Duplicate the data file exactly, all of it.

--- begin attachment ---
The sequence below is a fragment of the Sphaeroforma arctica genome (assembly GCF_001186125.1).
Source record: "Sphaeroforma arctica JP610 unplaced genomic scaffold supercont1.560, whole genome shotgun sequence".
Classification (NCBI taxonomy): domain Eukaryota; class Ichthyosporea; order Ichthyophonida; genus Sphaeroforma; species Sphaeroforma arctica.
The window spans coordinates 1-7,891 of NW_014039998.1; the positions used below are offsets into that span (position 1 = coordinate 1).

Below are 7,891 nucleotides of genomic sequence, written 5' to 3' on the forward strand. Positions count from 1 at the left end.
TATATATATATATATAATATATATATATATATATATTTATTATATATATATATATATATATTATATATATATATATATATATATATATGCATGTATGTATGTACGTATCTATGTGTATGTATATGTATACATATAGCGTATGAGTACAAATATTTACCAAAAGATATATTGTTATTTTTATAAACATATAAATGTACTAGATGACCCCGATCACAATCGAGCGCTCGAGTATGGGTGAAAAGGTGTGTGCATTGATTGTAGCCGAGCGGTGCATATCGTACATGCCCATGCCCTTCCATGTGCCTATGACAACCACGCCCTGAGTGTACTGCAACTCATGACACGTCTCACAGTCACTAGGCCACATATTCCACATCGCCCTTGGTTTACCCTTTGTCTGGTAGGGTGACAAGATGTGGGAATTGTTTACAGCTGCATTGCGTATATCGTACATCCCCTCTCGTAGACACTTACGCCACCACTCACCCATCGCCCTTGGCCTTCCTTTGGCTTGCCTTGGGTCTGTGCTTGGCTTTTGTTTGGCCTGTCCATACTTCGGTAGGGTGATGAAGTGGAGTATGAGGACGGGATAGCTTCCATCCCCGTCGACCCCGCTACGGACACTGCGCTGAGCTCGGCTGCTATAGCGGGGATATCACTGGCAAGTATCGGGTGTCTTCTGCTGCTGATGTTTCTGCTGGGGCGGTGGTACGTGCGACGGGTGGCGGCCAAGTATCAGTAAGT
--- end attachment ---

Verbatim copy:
The sequence below is a fragment of the Sphaeroforma arctica genome (assembly GCF_001186125.1).
Source record: "Sphaeroforma arctica JP610 unplaced genomic scaffold supercont1.560, whole genome shotgun sequence".
Classification (NCBI taxonomy): domain Eukaryota; class Ichthyosporea; order Ichthyophonida; genus Sphaeroforma; species Sphaeroforma arctica.
The window spans coordinates 1-7,891 of NW_014039998.1; the positions used below are offsets into that span (position 1 = coordinate 1).

Below are 7,891 nucleotides of genomic sequence, written 5' to 3' on the forward strand. Positions count from 1 at the left end.
TATATATATATATATAATATATATATATATATATATTTATTATATATATATATATATATATTATATATATATATATATATATATATATGCATGTATGTATGTACGTATCTATGTGTATGTATATGTATACATATAGCGTATGAGTACAAATATTTACCAAAAGATATATTGTTATTTTTATAAACATATAAATGTACTAGATGACCCCGATCACAATCGAGCGCTCGAGTATGGGTGAAAAGGTGTGTGCATTGATTGTAGCCGAGCGGTGCATATCGTACATGCCCATGCCCTTCCATGTGCCTATGACAACCACGCCCTGAGTGTACTGCAACTCATGACACGTCTCACAGTCACTAGGCCACATATTCCACATCGCCCTTGGTTTACCCTTTGTCTGGTAGGGTGACAAGATGTGGGAATTGTTTACAGCTGCATTGCGTATATCGTACATCCCCTCTCGTAGACACTTACGCCACCACTCACCCATCGCCCTTGGCCTTCCTTTGGCTTGCCTTGGGTCTGTGCTTGGCTTTTGTTTGGCCTGTCCATACTTCGGTAGGGTGATGAAGTGGAGTATGAGGACGGGATAGCTTCCATCCCCGTCGACCCCGCTACGGACACTGCGCTGAGCTCGGCTGCTATAGCGGGGATATCACTGGCAAGTATCGGGTGTCTTCTGCTGCTGATGTTTCTGCTGGGGCGGTGGTACGTGCGACGGGTGGCGGCCAAGTATCAGTAAGT